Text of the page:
But to be honest the idea of keeping lossless files had never even occurred to me because of the huge file size. (And now we're getting to the Bonus Question)… How large are lossless files for SD video? I looked on Wikipedia and from what I can understand they are approximately one third the original file size. Now I don't think I have more than about 250 hours of home videos in total, but if uncompressed video is about 100 gig per hour, then uncompressed would be 25 terabytes in total, and a third of that would be 8 terabytes.
Even if I'm really conservative and there doesn't turn out to be as much footage as I imagined, and we call it 5 terabytes, that would still be too large for me. (For a start, everything has to be backed up, so it's effectively 10 terabytes when you include backup storage.)
By the way, my nickname "Gameshow Host" was one I used to use a lot back in the 90s when I first started using the web (I joined this forum back in 2002). It derives from the fact that whenever my friends and I used to mess around with camcorders, we invariably found ourselves doing these strange fake gameshows, and for some reason I was always the host. So, it's kind of ironic that I am now back here, using this old nickname Gameshow Host, in order to restore old videos of me playing a Gameshow Host among other things!
So buy four WD Blue 3TB drives for less than $400 and a USB 3 dock for $40 and you are set to back up nearly 6 TB.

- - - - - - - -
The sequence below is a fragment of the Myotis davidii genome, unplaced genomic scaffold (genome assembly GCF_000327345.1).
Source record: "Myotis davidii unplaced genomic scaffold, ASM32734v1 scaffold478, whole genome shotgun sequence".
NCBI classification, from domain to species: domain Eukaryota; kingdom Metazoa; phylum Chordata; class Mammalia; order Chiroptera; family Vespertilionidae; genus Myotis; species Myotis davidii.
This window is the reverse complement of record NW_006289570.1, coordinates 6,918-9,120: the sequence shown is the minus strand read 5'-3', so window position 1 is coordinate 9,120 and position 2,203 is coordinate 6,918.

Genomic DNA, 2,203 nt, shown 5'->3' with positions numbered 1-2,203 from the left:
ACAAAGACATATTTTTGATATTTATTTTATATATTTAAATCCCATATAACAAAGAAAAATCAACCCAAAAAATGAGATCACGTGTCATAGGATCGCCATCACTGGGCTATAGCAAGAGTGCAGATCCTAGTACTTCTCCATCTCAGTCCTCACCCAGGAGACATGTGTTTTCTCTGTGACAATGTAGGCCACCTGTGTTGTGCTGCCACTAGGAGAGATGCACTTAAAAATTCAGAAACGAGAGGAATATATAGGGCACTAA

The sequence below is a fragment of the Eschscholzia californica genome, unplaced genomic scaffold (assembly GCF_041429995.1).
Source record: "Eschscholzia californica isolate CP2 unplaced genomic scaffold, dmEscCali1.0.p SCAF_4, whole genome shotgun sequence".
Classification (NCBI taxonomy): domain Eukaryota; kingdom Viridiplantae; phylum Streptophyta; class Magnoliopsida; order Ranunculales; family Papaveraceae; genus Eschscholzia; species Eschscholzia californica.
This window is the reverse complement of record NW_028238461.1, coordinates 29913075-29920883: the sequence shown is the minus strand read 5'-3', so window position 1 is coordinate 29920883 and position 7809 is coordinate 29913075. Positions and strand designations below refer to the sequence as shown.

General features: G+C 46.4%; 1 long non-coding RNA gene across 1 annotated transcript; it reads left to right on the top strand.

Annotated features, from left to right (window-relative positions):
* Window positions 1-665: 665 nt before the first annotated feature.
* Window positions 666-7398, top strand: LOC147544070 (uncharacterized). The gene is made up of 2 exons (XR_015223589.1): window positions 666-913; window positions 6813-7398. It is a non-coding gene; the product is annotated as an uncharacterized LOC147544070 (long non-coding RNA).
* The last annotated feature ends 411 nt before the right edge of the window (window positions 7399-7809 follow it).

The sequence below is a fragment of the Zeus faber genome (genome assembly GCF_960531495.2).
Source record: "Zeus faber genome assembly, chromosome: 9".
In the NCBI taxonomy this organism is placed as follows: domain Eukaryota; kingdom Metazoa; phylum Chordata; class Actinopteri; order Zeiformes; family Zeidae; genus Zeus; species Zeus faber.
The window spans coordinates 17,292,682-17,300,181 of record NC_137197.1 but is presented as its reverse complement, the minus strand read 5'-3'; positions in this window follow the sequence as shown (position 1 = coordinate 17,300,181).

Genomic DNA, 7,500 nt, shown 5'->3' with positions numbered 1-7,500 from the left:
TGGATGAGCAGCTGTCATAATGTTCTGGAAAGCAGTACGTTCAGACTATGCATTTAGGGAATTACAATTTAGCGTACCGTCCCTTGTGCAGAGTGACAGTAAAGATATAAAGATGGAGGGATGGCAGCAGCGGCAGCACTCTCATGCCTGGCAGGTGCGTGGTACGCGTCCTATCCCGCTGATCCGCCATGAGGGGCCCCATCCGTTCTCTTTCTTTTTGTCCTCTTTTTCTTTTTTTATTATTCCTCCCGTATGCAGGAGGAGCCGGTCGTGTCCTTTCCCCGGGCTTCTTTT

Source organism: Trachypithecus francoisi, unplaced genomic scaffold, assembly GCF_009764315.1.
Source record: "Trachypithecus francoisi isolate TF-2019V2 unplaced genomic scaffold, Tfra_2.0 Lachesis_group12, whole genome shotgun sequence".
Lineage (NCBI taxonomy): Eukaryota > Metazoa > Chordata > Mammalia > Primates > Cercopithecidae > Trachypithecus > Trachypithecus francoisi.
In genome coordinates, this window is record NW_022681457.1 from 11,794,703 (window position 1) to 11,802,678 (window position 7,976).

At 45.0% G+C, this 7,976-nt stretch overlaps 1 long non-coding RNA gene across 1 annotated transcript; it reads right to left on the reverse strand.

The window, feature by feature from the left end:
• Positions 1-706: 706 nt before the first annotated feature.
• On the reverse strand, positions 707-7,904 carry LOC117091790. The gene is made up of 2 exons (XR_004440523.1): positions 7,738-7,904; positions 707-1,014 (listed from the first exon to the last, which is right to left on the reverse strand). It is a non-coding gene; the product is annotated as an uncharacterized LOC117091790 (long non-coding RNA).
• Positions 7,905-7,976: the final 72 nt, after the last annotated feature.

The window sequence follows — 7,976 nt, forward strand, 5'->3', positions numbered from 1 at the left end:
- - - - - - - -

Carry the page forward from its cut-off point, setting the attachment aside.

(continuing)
5TB costs you around $100 in BD-R DL media.
I agree with everything that PuzZLer recommends, except that you might like to check out capturing to an intermediate codec like Grass Valley HQX or Cineform?
Both those codecs are free (I prefer HQX myself) and once installed, can be selceted from within Virtualdub. You can make huge savings on file size, compared to uncompressed, without any loss of visual quality.
As intermediates are intraframe, and are designed for editing they can take many editing generational losses - if necessary - before you'll notice any loss of quality.
I use an Ezcap 116, and capture using Virtualdub,with Grass Valley HQX as the codec.
In my own set up, I experience far fewer dropped frames (usually none!) than when trying to capture uncompressed. Files sizes - using the HQX 'standard' setting - are about 6GB per hour. Roughly half the size of DV.
I save the edited versions as H.264 using the x.264vfw codec from Virtualdub, but keep the HQX files as the 'masters', should i need to redo anything at a later date.
As I say, that codec is freeware, so maybe try it out and see if you agree about the quality loss (or lack of!) ?
I am so glad that I asked these questions, and truly grateful for all the excellent advice every one of you has given me, thank you It is very interesting to know